NORFOLK, VA — September 6, 2023: Norfolk-based personal injury law firm Cooper Hurley Injury Lawyers has awarded $10,000 in scholarships to students who suggested innovative ways of tackling the scourge of distracted driving.
Six students who submitted essays to the firm’s Focused Driver Scholarship program won awards for their studies. The law firm named five winners from Hampton Roads and one national winner.
The students were asked to address one of the most pressing dangers to teens on the roads of America today—distracted driving. Distracted drivers kill nine people every day in the United States, according to the Centers for Disease Control and Prevention (CDC). Typically, a higher percentage of drivers aged 15 to 20 are distracted than drivers aged 21 and older.
Distracted driving caused 117 deaths in Virginia in 2021, according to the Virginia Department of Motor Vehicles. Although the figure was a 3% decrease over 2020, the number of people injured due to distracted driving rose by 9% to 11,297. Although teen drivers regularly lose their lives due to texting or talking to passengers, the highest rate of deaths and injuries caused by distractions is among the 21 to 25 age group.
Legacy Watkins from Ocean Lakes High School in Virginia Beach was one of the local winners of a $2,000 scholarship. Legacy will be attending James Madison University as an Architectural Design major and hopes to one day run her own architectural practice.
Legacy advocated the silencing of smartphones while driving. “Most devices come equipped with the ability to silence notifications. Utilize this feature and reserve phone use for emergencies only,” she wrote in her essay.
“While passengers can be a distraction in themselves, enlist in their help to do what you cannot. Additionally, do not underestimate the power of pulling over. Find a safe spot along the road and complete your task before resuming your drive,” she wrote.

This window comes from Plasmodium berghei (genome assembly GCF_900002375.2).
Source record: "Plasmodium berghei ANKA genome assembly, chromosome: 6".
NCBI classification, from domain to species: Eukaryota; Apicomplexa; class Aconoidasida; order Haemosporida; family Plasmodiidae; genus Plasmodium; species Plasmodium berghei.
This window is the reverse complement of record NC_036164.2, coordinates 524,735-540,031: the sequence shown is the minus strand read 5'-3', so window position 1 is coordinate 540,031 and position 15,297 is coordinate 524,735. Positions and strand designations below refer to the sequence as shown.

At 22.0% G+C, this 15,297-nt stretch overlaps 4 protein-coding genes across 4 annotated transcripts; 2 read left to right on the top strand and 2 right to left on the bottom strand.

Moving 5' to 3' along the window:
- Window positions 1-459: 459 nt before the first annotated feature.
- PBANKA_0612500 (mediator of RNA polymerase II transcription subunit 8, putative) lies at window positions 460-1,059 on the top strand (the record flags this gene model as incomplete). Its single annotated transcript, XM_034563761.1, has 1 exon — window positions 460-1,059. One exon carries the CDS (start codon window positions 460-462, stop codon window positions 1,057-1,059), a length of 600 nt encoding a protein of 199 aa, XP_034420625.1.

Lily Schutte, who attended Princess Anne High School in Virginia Beach, proposed cars be fitted with lock boxes for mobile devices. She secured a $2,000 scholarship.
“I propose a special type of lock box that allows the driver to access their phone in an absolute emergency, but remains locked so texts, calls, and other activities can not be done,” Lily wrote.
“The box will be clear, linked to the air vent so the phone can be used for navigation, and only operated by voice controls in a crisis. With this kind of box, a driver can use their phone for GPS, but not be able to access its apps.”
Lily will be attending Virginia Tech as a freshman this coming fall and wants to become a middle school history teacher.
Matthew Fox won $2,000 for an essay that described how he had been involved in a car crash and later developed a passion for researching distracted driving. “The passion sparked after being involved in a car accident when I was young; luckily, no physical harm was done to my mother and myself,” he wrote.
Matthew conducted research into the effect of noise stimulation on driving habits as a student.
“During a school research assignment, I chose to investigate the impact of auditory stimuli on an individual’s reaction time,” he wrote, “The basis of the investigation was to understand whether an individual can be more or less focused on a specific task when listening to auditory stimuli.
“My study would mimic driving in a car and test whether listening to music like pop would make a driver more focused on the road and quicker when reacting to dangers on the road.”
He referenced a study by William Consiglio on the influences of cellular conversations on reaction times. While reaction times were lowered while drivers were in conversation, they were affected less by music. However, Fox’s research suggested reaction times of drivers who are listening to heavy rock music are slightly longer than those who listen to softer pop or an NPR podcast.
Matthew will be leaving behind the Virginia Beach oceanfront and his part-time job at Jungle Golf in Virginia Beach to study at the University of Lynchburg in the fall.
Maggie Bowen and Michael Bowen from Western Branch High School in Chesapeake won scholarships of $1,000 each. Michael will be attending Shenandoah University in the fall and Maggie is bound for Christopher Newport University in Newport News.
The national winner was Alex Chau, a student studying civil engineering at San Diego State University in California. Chau won a $2,000 scholarship toward his civil engineering degree. “I am always interested in living an active lifestyle outside of school, such as cycling and going hiking. I also enjoy volunteering throughout my local community and exploring new places around San Diego,” he wrote.
Cooper Hurley Injury Lawyers launched its Distracted Driving Awareness scholarship (now the Focused Driving Scholarship Program) in 2017. It was intended to raise awareness of an issue that claims young lives every year in Virginia and leaves many more teens with serious injuries. Every year the law firm supports young people in the Hampton Roads area through its Cooper Hurley Injury Lawyers Cares initiative.